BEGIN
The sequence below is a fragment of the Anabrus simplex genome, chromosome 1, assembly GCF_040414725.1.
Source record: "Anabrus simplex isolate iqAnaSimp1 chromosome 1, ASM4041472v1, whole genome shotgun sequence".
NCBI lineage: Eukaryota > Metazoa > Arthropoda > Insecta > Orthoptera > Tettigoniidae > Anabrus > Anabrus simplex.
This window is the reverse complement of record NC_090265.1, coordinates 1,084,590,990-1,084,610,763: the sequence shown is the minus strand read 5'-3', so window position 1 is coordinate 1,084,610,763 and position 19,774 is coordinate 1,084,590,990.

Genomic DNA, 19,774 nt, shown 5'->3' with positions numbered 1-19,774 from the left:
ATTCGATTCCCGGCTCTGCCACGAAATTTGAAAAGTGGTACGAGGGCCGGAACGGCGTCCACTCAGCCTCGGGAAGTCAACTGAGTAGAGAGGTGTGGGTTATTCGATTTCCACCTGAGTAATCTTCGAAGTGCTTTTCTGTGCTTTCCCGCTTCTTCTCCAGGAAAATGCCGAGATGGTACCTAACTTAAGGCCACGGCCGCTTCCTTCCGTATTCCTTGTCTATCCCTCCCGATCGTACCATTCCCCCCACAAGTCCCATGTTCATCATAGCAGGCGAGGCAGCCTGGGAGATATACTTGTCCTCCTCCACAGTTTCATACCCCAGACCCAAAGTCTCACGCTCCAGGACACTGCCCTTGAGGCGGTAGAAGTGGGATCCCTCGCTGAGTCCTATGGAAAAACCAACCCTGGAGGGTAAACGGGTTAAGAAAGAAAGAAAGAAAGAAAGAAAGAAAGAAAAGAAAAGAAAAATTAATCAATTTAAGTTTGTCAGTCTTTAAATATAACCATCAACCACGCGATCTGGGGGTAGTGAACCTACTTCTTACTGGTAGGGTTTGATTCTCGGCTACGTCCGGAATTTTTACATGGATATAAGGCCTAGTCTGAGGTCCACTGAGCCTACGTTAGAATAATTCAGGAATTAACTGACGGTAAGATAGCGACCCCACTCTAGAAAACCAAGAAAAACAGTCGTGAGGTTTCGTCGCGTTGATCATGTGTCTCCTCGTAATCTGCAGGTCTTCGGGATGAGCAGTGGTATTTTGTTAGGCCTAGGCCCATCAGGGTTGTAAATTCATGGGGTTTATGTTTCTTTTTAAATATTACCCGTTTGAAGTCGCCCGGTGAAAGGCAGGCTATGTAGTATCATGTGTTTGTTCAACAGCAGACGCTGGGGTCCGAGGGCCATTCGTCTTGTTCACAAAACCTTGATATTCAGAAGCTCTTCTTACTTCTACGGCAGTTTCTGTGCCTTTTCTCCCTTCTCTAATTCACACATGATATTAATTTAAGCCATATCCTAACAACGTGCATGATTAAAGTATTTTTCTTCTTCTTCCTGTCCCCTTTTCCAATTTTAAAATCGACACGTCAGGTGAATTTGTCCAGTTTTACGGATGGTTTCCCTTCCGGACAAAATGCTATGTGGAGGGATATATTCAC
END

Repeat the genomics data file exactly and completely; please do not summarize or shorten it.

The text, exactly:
The sequence below is a fragment of the Anabrus simplex genome, chromosome 1, assembly GCF_040414725.1.
Source record: "Anabrus simplex isolate iqAnaSimp1 chromosome 1, ASM4041472v1, whole genome shotgun sequence".
NCBI lineage: Eukaryota > Metazoa > Arthropoda > Insecta > Orthoptera > Tettigoniidae > Anabrus > Anabrus simplex.
This window is the reverse complement of record NC_090265.1, coordinates 1,084,590,990-1,084,610,763: the sequence shown is the minus strand read 5'-3', so window position 1 is coordinate 1,084,610,763 and position 19,774 is coordinate 1,084,590,990.

Genomic DNA, 19,774 nt, shown 5'->3' with positions numbered 1-19,774 from the left:
ATTCGATTCCCGGCTCTGCCACGAAATTTGAAAAGTGGTACGAGGGCCGGAACGGCGTCCACTCAGCCTCGGGAAGTCAACTGAGTAGAGAGGTGTGGGTTATTCGATTTCCACCTGAGTAATCTTCGAAGTGCTTTTCTGTGCTTTCCCGCTTCTTCTCCAGGAAAATGCCGAGATGGTACCTAACTTAAGGCCACGGCCGCTTCCTTCCGTATTCCTTGTCTATCCCTCCCGATCGTACCATTCCCCCCACAAGTCCCATGTTCATCATAGCAGGCGAGGCAGCCTGGGAGATATACTTGTCCTCCTCCACAGTTTCATACCCCAGACCCAAAGTCTCACGCTCCAGGACACTGCCCTTGAGGCGGTAGAAGTGGGATCCCTCGCTGAGTCCTATGGAAAAACCAACCCTGGAGGGTAAACGGGTTAAGAAAGAAAGAAAGAAAGAAAGAAAGAAAGAAAAGAAAAGAAAAATTAATCAATTTAAGTTTGTCAGTCTTTAAATATAACCATCAACCACGCGATCTGGGGGTAGTGAACCTACTTCTTACTGGTAGGGTTTGATTCTCGGCTACGTCCGGAATTTTTACATGGATATAAGGCCTAGTCTGAGGTCCACTGAGCCTACGTTAGAATAATTCAGGAATTAACTGACGGTAAGATAGCGACCCCACTCTAGAAAACCAAGAAAAACAGTCGTGAGGTTTCGTCGCGTTGATCATGTGTCTCCTCGTAATCTGCAGGTCTTCGGGATGAGCAGTGGTATTTTGTTAGGCCTAGGCCCATCAGGGTTGTAAATTCATGGGGTTTATGTTTCTTTTTAAATATTACCCGTTTGAAGTCGCCCGGTGAAAGGCAGGCTATGTAGTATCATGTGTTTGTTCAACAGCAGACGCTGGGGTCCGAGGGCCATTCGTCTTGTTCACAAAACCTTGATATTCAGAAGCTCTTCTTACTTCTACGGCAGTTTCTGTGCCTTTTCTCCCTTCTCTAATTCACACATGATATTAATTTAAGCCATATCCTAACAACGTGCATGATTAAAGTATTTTTCTTCTTCTTCCTGTCCCCTTTTCCAATTTTAAAATCGACACGTCAGGTGAATTTGTCCAGTTTTACGGATGGTTTCCCTTCCGGACAAAATGCTATGTGGAGGGATATATTCAC